It is not by chance, then, that in spite of the fact that the #MeToo campaign was founded 10 years earlier by black activist Tarana Burke, the movement arguably only gained such momentum when white women with access to financial and media resources began coming forward. As Catherine Rottenberg rightly points out this fact in itself “raises the absolutely crucial question of when and where claims of sexual harassment and assault are heard and whose voices count”.
If #MeToo has been tremendously important in debunking the myth of the man of colour as sexual predator, the movement, however, must be careful not to adopt a “carceral feminist” approach. That is, #MeToo must recognise that mass incarceration, deportation and over-policing to sort out gender violence have a disproportionate impact on people of colour, as the Cologne events clearly demonstrated.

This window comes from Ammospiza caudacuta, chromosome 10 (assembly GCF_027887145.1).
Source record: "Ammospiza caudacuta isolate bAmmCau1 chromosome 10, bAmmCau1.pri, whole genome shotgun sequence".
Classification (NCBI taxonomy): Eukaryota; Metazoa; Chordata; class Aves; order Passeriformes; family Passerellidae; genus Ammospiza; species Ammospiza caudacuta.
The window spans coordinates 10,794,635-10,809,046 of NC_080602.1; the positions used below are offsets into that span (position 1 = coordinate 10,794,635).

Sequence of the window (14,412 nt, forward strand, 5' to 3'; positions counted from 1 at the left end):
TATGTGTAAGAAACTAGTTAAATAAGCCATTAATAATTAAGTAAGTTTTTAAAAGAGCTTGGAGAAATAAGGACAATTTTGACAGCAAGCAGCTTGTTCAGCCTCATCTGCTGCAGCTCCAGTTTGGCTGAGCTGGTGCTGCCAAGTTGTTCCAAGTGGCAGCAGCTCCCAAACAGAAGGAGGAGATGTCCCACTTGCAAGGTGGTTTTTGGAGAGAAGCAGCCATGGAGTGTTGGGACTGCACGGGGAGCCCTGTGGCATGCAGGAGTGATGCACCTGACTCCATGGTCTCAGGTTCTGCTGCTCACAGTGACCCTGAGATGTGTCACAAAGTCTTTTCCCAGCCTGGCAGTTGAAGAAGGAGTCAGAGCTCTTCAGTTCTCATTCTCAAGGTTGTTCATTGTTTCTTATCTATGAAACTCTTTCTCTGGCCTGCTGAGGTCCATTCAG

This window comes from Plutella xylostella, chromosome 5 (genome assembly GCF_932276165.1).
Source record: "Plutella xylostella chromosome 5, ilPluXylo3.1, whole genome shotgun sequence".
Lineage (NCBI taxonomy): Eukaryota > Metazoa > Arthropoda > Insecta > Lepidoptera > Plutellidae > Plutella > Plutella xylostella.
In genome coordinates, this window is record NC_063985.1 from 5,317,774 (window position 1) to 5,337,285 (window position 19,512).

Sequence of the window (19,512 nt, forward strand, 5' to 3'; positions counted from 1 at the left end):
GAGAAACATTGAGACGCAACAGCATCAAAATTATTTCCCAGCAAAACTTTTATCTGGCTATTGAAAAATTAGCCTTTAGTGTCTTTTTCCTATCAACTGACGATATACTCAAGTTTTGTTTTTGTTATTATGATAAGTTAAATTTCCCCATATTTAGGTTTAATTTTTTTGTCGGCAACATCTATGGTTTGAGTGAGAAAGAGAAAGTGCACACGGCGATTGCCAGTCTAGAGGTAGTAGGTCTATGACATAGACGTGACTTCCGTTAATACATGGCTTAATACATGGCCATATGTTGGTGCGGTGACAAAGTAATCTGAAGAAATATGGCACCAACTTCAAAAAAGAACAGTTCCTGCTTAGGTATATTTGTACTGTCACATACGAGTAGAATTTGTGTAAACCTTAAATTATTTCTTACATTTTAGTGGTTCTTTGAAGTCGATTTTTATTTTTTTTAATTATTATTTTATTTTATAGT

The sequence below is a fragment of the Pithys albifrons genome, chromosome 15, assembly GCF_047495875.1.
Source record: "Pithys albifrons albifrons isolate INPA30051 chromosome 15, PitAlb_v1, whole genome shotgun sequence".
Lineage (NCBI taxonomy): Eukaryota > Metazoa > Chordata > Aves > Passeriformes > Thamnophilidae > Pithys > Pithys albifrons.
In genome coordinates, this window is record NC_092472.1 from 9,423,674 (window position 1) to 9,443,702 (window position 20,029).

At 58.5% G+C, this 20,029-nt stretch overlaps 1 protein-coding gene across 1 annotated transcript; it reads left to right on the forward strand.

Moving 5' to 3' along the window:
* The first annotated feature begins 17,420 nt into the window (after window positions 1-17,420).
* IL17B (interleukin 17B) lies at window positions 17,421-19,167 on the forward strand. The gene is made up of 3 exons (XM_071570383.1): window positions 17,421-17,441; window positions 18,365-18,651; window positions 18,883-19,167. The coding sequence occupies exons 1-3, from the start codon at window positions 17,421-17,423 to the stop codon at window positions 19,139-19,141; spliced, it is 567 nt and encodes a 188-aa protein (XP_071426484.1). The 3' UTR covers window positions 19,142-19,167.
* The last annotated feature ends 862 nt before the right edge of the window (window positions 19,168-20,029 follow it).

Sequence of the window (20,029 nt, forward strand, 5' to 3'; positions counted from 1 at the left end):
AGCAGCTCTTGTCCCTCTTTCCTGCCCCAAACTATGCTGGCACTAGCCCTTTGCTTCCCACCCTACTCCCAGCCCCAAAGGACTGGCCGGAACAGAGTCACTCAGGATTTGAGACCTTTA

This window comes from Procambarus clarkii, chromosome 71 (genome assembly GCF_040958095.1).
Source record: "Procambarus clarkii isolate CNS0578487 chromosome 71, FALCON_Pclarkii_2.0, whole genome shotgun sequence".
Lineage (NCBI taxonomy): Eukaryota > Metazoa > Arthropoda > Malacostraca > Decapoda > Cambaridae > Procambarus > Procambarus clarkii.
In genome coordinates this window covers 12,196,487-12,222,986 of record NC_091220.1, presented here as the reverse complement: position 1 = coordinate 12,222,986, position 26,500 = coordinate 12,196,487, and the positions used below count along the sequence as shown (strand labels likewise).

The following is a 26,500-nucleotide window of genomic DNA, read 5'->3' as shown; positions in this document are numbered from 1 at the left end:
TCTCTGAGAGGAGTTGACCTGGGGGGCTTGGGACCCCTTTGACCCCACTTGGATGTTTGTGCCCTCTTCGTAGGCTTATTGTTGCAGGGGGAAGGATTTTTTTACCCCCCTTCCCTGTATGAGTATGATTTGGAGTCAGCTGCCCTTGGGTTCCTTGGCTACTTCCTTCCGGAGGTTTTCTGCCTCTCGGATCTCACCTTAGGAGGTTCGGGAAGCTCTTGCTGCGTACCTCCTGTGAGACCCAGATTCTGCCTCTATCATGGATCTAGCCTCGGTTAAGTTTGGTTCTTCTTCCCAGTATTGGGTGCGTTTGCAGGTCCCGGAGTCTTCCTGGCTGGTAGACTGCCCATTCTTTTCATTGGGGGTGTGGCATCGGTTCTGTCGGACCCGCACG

This is not to suggest that women who experience sexual violence and harassment should not come forward and report these acts to law enforcement agencies. In the absence of alternative and effective structures to deal with gender violence, women can only turn to the resources with which the state provides them.
However, if we are really serious about combating gender violence in all of its various forms, the #MeToo movement must initiate a much needed conversation about the type of gender justice we envisage, about ways to discredit stereotypes of man of colour’s aggressive masculinity as well as about the kinds of infrastructure we need to enable all women – but particularly women of colour – to speak out without fear of racist repercussions.
The views expressed in this article are the authors’ own and do not necessarily reflect Al Jazeera’s editorial stance.